Intelligent Cities: Emerging data centre demand and deployment

Emerging data centre demand and deployment

Data centres are a vital component of intelligent cities. As smart cities flourish amidst rapid urbanisation and information and communication technology development, the demand for building more and more data centres is rising. At a recent conference, Pradeep Kumar Agarwal, advisor, Gurugram Smart City, and Aniruddha Shahapure, chief knowledge officer, Pune Smart City, shared their views on the emerging demand for data centres, deployment models and smart city initiatives towards hyperscale data centres and data centre parks. Some of the key takeaways from their presentations…

Key developments

The Pune Smart City has its own data centre and a data recovery centre in Mumbai. The data centre collects all the data to be used as and when required by the user de­partments. Pune is the first smart city to use the India Urban Data Exchange (IUDX) to laun­ch the first pilot urban data exchange. The city is contributing to almost 850 data-sets via the IUDX application programm­ing interface.

Further, 300 Wi-Fi hotspots are available at public gardens, hospitals, police stations and other strategic locations. Ar­ound 50 environmental sensors are fu­nc­tional at various locations to monitor critical parameters such as sound, temperature, air quality and noise pollution. Also, the smart city has 32 flood sensors including at bridges, canals and riverbanks to measure live water levels. All such data collection points are key in collecting stra­tegic data, which helps in devising future course of action by the smart city.

Meanwhile, the Gurugram Smart City has a fully secured data centre, which meets the requirements of different departments. The Gurugram Metropolitan Develop­me­nt Au­tho­rity (GMDA) uses the existing data centre facility of RailTel in Guru­gram. This data centre is connected on a fibre link to the command and control centre (CCC). The smart city corporation has used hyperflex servers and spine-leaf technology. The smart city has 20 servers across the city, comprising 10 hyperflex servers and 10 unified computing system servers.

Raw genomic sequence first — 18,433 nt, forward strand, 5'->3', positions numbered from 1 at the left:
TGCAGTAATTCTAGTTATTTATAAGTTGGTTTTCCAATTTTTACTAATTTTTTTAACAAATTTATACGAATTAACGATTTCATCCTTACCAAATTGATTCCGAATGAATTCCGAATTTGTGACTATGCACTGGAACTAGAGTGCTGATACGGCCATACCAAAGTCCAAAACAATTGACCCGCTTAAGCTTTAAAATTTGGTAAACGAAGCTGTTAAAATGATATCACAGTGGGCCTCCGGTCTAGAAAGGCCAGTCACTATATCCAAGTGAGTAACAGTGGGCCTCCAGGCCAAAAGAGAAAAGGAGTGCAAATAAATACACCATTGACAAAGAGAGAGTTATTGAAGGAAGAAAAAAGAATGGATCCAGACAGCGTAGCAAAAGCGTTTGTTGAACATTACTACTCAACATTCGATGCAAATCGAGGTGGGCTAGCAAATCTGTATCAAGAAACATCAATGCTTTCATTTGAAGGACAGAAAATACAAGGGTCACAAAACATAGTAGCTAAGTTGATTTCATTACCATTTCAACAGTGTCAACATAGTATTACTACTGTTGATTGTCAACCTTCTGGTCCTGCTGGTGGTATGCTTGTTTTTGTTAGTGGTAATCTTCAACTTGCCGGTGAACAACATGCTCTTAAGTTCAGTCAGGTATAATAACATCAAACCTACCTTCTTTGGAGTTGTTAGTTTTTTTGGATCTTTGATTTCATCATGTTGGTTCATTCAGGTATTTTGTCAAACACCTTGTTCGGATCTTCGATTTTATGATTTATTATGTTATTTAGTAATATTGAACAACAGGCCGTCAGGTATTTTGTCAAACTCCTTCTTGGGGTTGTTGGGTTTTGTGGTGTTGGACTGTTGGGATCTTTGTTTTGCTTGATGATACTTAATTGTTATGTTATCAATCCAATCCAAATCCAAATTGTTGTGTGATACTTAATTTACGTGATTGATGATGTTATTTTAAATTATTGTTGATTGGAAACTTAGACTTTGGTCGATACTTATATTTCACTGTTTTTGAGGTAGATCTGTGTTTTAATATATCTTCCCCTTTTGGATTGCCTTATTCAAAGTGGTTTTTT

The Gurugram Smart City is divided into six subcities. The optical fibre network is laid along all the important roads across subcities. The city has deployed about 400 km of op­tical fibre cable (OFC) to connect all CCTV locations, government buildings, etc., covering all the stra­tegic points in the city. About 38 access rings are made along with 11 agg­re­gation po­ints put together in these subcities. The optical fibre network has four core po­­­in­ts lest failure of any point should hamper data collection.

Gurugram has used dense wavelength division multiplexing in the core network, routers in the aggregation network and every CCTV is connected to the nearest aggregation point.


The Gurugram Smart City’s integrated command and control centre (ICCC) is be­ing fully utilised for city surveillance, traffic monitoring, street li­ght control, se­wage treatment plants, water supply, solid waste management, environment and civic services. Further, during the Covid-19 pandemic, ICCCs were used as emergency response systems. The smart city has around 136 emergency call boxes through which citizens can directly connect to the ICCC. Besides, the smart city has laun­ched a mobile app for citizens to provide information related to the GMDA and has also developed a grievance portal.

Further, Pune Smart City Develop­ment Cor­poration Limited’s ICCCs en­able the city administration and its stakeholders to make infor­med decisions with real-time data. The Pune Smart City too has all its sensor points and data collection units attached to the ICCC. Du­ring the Covid-19 pandemic, the ICCC proved key in assessing the data collected regarding va­­rious aspects such as number of ca­ses, patient details and planning various con­tainment zones across the city.

Challenges and the way forward

A key challenge put forward by the Gu­rugram Smart City was the deployment of OFC infrastructure in the city and attaining right-of-way (RoW) approvals from different authorities. Further, the presence of a large number of manholes in ci­ti­es to cover multiple points of presence and the need to maintain service-level ag­reements during fibre faults are also affecting OFC deployment. Given the issues associated with smart city development, the future trend will be cooperation between institutions across different fields in the value chain.

GMDA is planning to set up a smart parking system, a water system and an intelli­gent tra­ffic management system; to provide data centre connectivity to buildings on the optical fibre network and other im­portant locations; create Wi-Fi hot­spots; advertise at bus shelters through ICCCs; and conduct 5G trials. Further, the Guru­gram Smart City is working on Phase II of CCTV installation, adding 800 more cameras to the existing figure to take it to 1,200.

Net, net, smart city administrations see data centres not only as storage units but also as responsible architecture, whe­rein da­ta centres will have more responsibilities in terms of security, accessibility, late­n­cy and retrieval of data.